-- Nick

Friday at 8:53am

Deborah Thornton · Top Commenter

And we KNOW the majority of the Johnson County Board of Supervisors are AGAINST inefficiency and higher operating costs in all the things they do, and decisions they make! So we should vote for the new jail. Right! Wrong. Vote NO on the new jail. Spork the Jail.

Friday at 7:57am

Anne Stearns Tanner · Top Commenter · University of Iowa

Continue to pay every county in eastern Iowa to house our inmates. Certainly a wise economic policy.

Friday at 8:43am

Nicholas Johnson · Top Commenter

(1) As the column makes clear, I'm advocating for a Criminal Justice Center. (2) And your comment is obviously directed at Deb Thornton, not me; understood. (3) I take your comment to be sarcastic; that is, you think renting jail cells is not "a wise economic policy."

(4) I haven't run the numbers; I don't know whether renting cells is cheaper or not. But it's not as obvious to me that it is, as apparently it is to you.

We don't have a choice between "free" and "$1 million a year" (to rent cells elsewhere). It's a choice between $1 million a year and $40 million-plus this year.

Which is cheaper, to stay for "free" in the beach house you own, for which you paid $200,000, or to pay $1000 a week to rent it for a week or two each summer? Cheaper to buy a car and leave it at the beach house for when you're there so you can use it for "free," or to rent a car for a week or two once you get there? Cheaper to build an additional "guest house" on your beach property for when family drops in, or just put them up in the motel down the street? You get the idea.

It's at least possible that, looking at it only from the standpoint of our costs of holding inmates, it might very well be cheaper to save some of the multi-million-dollar construction costs and handle the occasional overflow by renting, rather than building, additional cells.

(5) I understand that there are other goals besides just saving money that cannot be met by renting cells. I propose achieving some of those goals with the Criminal Justice Center I describe. Those and other reasons may well justify the cost of construction. But so far I've never found the argument persuasive (I might in the future, once taking a hard look at the numbers), that the reason for spending $40 million-plus is: all the money we'll save by not renting cells for overflow.

(6) Finally, our County Attorney, Janet Lyness, and others have been working at alternatives to incarceration: fewer arrests, ankle bracelets, shorter holding terms, drug courts, mental health services, reduction of recidivism, and so forth. We're lucky we have such people. To the extent they are successful with these efforts we could well see a reduction in the need for additional cells in the future.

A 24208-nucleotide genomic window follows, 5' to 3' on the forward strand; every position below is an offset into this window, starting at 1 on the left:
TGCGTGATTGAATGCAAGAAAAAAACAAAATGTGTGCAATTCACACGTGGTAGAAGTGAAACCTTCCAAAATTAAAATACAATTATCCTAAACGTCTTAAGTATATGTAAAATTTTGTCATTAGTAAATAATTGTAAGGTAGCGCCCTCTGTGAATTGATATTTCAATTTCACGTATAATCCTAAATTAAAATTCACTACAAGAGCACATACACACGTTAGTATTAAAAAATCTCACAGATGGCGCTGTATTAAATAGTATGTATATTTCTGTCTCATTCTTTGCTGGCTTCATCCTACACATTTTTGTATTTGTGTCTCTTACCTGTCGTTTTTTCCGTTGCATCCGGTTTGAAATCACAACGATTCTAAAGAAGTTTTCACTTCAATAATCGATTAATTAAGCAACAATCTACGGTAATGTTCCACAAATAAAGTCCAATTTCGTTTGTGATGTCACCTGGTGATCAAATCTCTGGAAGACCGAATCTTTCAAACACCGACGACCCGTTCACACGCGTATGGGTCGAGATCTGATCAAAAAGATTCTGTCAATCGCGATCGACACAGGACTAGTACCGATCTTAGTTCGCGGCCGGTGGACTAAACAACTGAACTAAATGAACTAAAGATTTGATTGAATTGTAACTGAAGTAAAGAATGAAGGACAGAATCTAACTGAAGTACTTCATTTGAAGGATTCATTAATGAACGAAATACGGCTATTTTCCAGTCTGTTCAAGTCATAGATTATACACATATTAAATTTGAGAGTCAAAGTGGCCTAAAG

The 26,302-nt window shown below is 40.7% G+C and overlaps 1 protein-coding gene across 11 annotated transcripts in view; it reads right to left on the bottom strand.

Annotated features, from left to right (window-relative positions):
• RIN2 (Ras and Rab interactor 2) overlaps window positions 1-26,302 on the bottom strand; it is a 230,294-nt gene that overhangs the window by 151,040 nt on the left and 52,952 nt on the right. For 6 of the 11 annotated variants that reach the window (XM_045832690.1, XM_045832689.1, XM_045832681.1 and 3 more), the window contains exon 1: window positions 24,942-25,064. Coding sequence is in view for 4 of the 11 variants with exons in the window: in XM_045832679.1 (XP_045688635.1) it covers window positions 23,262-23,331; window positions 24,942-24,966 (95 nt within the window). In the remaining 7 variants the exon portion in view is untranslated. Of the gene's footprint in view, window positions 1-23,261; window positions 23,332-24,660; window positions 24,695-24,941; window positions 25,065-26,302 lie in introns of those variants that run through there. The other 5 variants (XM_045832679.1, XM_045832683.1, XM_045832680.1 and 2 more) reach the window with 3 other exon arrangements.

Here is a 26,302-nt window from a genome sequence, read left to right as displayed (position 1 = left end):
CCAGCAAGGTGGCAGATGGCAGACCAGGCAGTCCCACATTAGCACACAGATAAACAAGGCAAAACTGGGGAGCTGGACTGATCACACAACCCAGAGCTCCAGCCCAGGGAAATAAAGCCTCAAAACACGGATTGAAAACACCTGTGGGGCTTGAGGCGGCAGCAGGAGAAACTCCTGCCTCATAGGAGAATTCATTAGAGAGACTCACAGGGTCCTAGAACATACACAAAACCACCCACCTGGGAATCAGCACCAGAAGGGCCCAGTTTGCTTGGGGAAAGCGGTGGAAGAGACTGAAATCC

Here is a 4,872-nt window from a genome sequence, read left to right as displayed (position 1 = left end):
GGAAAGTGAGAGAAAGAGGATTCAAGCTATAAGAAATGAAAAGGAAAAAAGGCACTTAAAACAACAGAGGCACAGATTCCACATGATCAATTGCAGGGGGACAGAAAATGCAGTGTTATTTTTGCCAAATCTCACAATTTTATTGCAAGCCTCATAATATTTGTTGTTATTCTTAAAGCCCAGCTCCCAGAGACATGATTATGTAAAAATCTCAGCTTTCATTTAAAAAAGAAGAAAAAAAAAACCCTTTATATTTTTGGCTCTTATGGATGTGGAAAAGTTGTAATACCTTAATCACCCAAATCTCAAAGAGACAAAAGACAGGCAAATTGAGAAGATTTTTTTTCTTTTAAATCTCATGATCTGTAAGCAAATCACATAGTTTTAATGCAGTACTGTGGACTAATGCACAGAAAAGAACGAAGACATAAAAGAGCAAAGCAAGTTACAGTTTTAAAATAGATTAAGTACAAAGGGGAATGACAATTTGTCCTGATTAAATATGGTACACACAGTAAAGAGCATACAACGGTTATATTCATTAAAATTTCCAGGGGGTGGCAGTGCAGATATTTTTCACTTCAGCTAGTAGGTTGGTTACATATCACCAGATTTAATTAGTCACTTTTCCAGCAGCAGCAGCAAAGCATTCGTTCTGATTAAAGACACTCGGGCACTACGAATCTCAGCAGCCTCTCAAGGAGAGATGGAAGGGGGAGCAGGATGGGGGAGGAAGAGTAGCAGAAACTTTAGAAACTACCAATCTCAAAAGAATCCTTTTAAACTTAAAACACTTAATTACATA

We'll still need whatever we still need. But regardless of future numbers we don't need enough cells to handle every single arrest 24/7/365. Calculating the optimum ability to meet daily need is a classic systems analysis peak load problem. Cost of renting cells is relevant. But, insofar as cost is concerned, there is an optimum combination of the number of cells we need to build and have on hand every day, and the number of days it makes more sense (at least financially) to rent others' cells a few days a year.

Friday at 2:10pm

Dave Parsons · Partner & CFO at Tallgrass Business Resources

It wasn't clear to me if you felt the Old Courthouse would not need the same security measures as the new one in your proposal. I was talking to an attorney who said that divorces, custody cases and foreclosures are often more emotional and contentious than criminal cases.
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Anonymous said...

Sounds good to me.

Unknown said...

One could also vacate the courthouse and rehab the interior to make it into a modern functional building that could be used for some other purpose. It would be subject to the condition that the historic exterior be preserved. Things like that have been done the old library was rehabilitated for example.

That might or might not make the historic preservation folks happy. You would have to ask them.

mensan said...

Jailed citizens could attend court hearings via closed circuit camera or skype, as is done in many cities. Then, the jail could be located anywhere. Video appearances are not unusual and would maintain optimal security, minimize manpower as transport guards are then not required and create a much safer environment for the public, lawyers, judges and court personnel.

The idea to separate criminal proceedings from civil proceedings is excellent and may be done even in a shared building. (Some states have judges who preside over only civil or only criminal cases, which has its advantages, and in those states the buildings may be separate or shared, but partitioned.)

The current courthouse could be preserved and utilized for other needs of the public, similar to the post office becoming the senior citizen center.

There are 3 separate sets of people involved in this working scenario:

1-the civil lawyers with civil clients and the employees attending to those cases, and the public

2-the criminal lawyers and their clients and the court personnel attending to those cases, and the public, and

3-the jail personnel and the jailed citizens

Viewing the matter in this way expands the number of facilities and the location of facilities, which could lower the costs to us taxpayers.

Tommy Schmitz said...

Off topic, my apologies.

Hello Nick. I have about 500 Muslim friends on Facebook. To a degree far higher than we could imagine, they are a tolerant people. My question (not theirs): Why can't the FCC do something about this? This is not news, its not commentary, it's the dispensing of pure hatred and the urge to kill. I realize I am naive about these matters, legally, but my God. Is it not time from Fox to have its liceanse stripped, right this minute? - Tommy in Des Moines.